BE A POTJIE MASTER
Two recipes you’ll love, plus follow these tips and you’ll cook it to perfection
Long, slow cooking works wonders on less expensive cuts of meat, which makes potjiekos an economical, one-pot way of feeding the gang in the great outdoors. Here are two great recipes and a bunch of brilliant tips
POTJIEKOS IS AN ART, NOT A SCIENCE.
Perfecting it requires practice, plenty of time and constant attention. The cast-iron pot retains heat brilliantly and the art of using that to your advantage is in achieving a sustained simmer, not lurching between a rapid boil (which toughens meat) and the heat dying out completely. The pot must be at a happy bubble, sometimes described as a ‘prrrt-ing’ sound. If it’s quiet, nothing is happening inside. Listen closely at all times. Resist the temptation to lift the lid too often, and to stir the stew. Preheat the pot over the coals and don’t be afraid to take it off the heat to maintain control and avoid burning, especially between browning meat and cooking onions, and when layering.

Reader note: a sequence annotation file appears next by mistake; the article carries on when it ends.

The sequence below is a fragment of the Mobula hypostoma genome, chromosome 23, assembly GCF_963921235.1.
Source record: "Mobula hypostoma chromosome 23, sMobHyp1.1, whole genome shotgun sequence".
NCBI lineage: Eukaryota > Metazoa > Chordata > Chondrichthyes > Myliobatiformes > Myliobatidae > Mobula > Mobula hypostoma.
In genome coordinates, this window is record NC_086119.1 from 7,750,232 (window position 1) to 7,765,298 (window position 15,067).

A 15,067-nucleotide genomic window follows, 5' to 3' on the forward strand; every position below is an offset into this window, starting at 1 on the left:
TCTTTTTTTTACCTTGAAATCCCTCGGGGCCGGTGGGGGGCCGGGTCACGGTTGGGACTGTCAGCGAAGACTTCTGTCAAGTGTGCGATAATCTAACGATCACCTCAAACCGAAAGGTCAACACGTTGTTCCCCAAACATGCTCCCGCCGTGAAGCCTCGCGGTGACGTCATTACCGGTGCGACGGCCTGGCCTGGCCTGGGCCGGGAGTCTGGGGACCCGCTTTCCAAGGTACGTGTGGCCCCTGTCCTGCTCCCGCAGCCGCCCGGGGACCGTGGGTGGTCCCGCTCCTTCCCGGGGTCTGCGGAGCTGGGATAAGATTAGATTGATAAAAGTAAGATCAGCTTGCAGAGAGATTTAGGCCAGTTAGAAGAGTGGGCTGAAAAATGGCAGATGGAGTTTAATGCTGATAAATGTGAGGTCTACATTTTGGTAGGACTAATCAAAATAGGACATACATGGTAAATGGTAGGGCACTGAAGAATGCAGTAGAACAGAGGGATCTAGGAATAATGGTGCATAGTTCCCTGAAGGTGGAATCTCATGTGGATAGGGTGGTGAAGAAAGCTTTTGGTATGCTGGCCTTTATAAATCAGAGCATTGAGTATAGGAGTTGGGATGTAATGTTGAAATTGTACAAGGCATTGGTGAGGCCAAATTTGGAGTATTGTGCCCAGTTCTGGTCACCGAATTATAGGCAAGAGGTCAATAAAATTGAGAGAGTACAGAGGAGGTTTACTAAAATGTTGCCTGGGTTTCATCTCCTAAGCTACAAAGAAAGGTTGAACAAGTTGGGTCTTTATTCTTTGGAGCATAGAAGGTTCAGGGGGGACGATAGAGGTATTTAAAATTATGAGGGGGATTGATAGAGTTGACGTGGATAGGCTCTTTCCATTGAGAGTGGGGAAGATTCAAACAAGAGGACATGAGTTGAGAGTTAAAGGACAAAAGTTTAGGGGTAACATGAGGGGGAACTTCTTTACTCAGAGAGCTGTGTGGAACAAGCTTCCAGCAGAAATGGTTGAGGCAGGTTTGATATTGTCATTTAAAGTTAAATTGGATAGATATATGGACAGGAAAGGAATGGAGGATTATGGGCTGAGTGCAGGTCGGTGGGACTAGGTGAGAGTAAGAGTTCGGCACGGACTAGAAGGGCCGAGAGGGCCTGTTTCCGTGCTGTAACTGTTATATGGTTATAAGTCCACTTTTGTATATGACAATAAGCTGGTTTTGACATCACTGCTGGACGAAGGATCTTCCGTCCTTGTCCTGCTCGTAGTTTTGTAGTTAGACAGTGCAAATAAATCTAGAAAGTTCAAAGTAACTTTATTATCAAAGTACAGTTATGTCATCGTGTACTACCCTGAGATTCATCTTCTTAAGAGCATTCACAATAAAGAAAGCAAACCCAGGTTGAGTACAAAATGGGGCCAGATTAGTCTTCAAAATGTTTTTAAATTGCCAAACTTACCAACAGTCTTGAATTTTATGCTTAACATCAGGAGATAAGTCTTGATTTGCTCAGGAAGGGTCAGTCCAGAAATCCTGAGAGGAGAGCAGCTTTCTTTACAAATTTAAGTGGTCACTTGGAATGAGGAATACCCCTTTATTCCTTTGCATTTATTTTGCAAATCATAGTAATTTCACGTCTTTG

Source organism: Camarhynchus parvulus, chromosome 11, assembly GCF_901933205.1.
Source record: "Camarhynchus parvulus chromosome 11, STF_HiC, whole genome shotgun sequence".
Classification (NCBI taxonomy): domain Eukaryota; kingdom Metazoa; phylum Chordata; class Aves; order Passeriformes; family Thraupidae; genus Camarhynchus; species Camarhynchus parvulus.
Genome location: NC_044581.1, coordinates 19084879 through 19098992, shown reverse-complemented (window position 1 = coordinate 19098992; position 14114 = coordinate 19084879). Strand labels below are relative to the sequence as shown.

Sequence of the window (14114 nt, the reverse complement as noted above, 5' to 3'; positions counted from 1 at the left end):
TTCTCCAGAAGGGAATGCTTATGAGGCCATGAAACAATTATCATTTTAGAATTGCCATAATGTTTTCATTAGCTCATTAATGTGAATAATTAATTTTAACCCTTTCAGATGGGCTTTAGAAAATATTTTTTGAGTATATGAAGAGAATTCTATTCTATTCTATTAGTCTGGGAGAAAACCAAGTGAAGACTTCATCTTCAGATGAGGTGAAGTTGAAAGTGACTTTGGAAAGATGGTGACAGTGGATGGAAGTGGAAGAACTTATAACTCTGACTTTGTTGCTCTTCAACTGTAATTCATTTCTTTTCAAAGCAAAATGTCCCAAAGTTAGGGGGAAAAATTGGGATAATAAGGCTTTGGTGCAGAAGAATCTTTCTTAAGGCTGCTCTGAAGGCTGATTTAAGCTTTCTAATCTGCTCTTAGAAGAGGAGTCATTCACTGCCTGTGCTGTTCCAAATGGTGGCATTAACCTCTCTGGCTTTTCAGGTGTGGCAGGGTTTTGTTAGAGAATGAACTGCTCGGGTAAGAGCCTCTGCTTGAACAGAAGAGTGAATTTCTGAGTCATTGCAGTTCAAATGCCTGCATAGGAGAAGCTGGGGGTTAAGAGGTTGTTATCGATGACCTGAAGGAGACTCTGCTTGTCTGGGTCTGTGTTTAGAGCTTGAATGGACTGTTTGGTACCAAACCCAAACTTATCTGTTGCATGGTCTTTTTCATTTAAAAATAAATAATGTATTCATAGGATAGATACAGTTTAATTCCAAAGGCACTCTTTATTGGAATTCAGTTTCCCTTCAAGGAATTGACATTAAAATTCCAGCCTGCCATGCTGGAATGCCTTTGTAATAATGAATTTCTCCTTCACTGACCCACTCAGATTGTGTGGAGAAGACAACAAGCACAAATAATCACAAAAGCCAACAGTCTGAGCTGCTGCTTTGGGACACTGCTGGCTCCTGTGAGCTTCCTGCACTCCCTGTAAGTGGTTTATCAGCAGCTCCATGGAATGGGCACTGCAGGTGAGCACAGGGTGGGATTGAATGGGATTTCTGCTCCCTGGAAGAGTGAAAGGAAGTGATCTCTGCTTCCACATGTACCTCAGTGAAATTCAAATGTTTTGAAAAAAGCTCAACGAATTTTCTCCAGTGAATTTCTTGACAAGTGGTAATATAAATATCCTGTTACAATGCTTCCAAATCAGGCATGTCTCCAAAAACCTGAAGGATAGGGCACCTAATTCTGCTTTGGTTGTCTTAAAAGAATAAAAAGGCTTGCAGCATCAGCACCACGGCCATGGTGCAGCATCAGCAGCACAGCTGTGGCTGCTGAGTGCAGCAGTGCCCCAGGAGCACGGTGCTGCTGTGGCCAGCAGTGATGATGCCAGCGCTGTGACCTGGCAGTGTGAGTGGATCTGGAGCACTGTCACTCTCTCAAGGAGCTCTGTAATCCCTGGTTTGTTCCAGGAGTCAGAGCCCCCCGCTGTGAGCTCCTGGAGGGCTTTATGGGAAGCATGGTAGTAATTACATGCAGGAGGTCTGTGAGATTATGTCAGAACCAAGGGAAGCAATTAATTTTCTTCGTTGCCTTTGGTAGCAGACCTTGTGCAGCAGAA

The No. 3 is a family-sized pot that will feed four to six. • Make sure the lid seals properly. This is important for keeping steam in the pot, which forms condensation and creates liquid.
Use a hard wood, like kameeldoring, to create long-burning coals. • Have a separate fire going to replenish coals. • Regulate heat by moving coals closer to or further away from the pot. • Arrange coals around the belly of the pot rather than directly underneath it.
Potjiekos originated with slow-cooking cuts of mutton, ox or venison. Beef shin, oxtail and lamb knuckles and shank shine in a potjie. • Cater for about 300g meat per person, including bone. • Browning is vital for creating flavour. Have the meat at room temperature and patted dry with paper towel to encourage a good sear. • Layer a potjie with meat at the bottom and then add the vegetables, from slowest cooking to quickest cooking on top. • Adding potatoes helps thicken the juices.
delicious Gooey and oxtail: just slow-cooked ts and ingredien three main flavourin gs a bunch of